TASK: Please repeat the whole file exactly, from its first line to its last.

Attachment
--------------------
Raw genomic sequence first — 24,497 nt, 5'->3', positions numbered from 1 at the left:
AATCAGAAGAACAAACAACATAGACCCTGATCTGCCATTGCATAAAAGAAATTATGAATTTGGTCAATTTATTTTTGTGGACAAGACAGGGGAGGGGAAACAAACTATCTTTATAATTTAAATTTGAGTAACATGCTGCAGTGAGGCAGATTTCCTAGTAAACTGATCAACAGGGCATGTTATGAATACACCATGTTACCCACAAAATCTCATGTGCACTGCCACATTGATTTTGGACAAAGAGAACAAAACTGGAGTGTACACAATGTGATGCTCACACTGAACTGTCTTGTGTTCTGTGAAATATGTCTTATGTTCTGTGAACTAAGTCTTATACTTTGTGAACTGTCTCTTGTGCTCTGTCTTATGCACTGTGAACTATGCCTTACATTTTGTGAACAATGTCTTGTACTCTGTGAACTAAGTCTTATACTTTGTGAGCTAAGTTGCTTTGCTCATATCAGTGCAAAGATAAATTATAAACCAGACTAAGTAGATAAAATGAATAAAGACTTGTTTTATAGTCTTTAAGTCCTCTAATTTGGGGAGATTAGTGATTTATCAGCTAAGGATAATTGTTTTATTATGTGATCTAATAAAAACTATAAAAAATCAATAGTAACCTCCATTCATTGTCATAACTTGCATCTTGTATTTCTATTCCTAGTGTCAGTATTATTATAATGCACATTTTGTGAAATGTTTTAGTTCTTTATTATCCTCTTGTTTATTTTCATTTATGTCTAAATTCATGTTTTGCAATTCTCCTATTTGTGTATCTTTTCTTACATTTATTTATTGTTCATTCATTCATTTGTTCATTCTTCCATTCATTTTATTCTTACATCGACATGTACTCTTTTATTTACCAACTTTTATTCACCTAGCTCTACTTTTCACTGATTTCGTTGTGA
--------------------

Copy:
Raw genomic sequence first — 24,497 nt, 5'->3', positions numbered from 1 at the left:
AATCAGAAGAACAAACAACATAGACCCTGATCTGCCATTGCATAAAAGAAATTATGAATTTGGTCAATTTATTTTTGTGGACAAGACAGGGGAGGGGAAACAAACTATCTTTATAATTTAAATTTGAGTAACATGCTGCAGTGAGGCAGATTTCCTAGTAAACTGATCAACAGGGCATGTTATGAATACACCATGTTACCCACAAAATCTCATGTGCACTGCCACATTGATTTTGGACAAAGAGAACAAAACTGGAGTGTACACAATGTGATGCTCACACTGAACTGTCTTGTGTTCTGTGAAATATGTCTTATGTTCTGTGAACTAAGTCTTATACTTTGTGAACTGTCTCTTGTGCTCTGTCTTATGCACTGTGAACTATGCCTTACATTTTGTGAACAATGTCTTGTACTCTGTGAACTAAGTCTTATACTTTGTGAGCTAAGTTGCTTTGCTCATATCAGTGCAAAGATAAATTATAAACCAGACTAAGTAGATAAAATGAATAAAGACTTGTTTTATAGTCTTTAAGTCCTCTAATTTGGGGAGATTAGTGATTTATCAGCTAAGGATAATTGTTTTATTATGTGATCTAATAAAAACTATAAAAAATCAATAGTAACCTCCATTCATTGTCATAACTTGCATCTTGTATTTCTATTCCTAGTGTCAGTATTATTATAATGCACATTTTGTGAAATGTTTTAGTTCTTTATTATCCTCTTGTTTATTTTCATTTATGTCTAAATTCATGTTTTGCAATTCTCCTATTTGTGTATCTTTTCTTACATTTATTTATTGTTCATTCATTCATTTGTTCATTCTTCCATTCATTTTATTCTTACATCGACATGTACTCTTTTATTTACCAACTTTTATTCACCTAGCTCTACTTTTCACTGATTTCGTTGTGA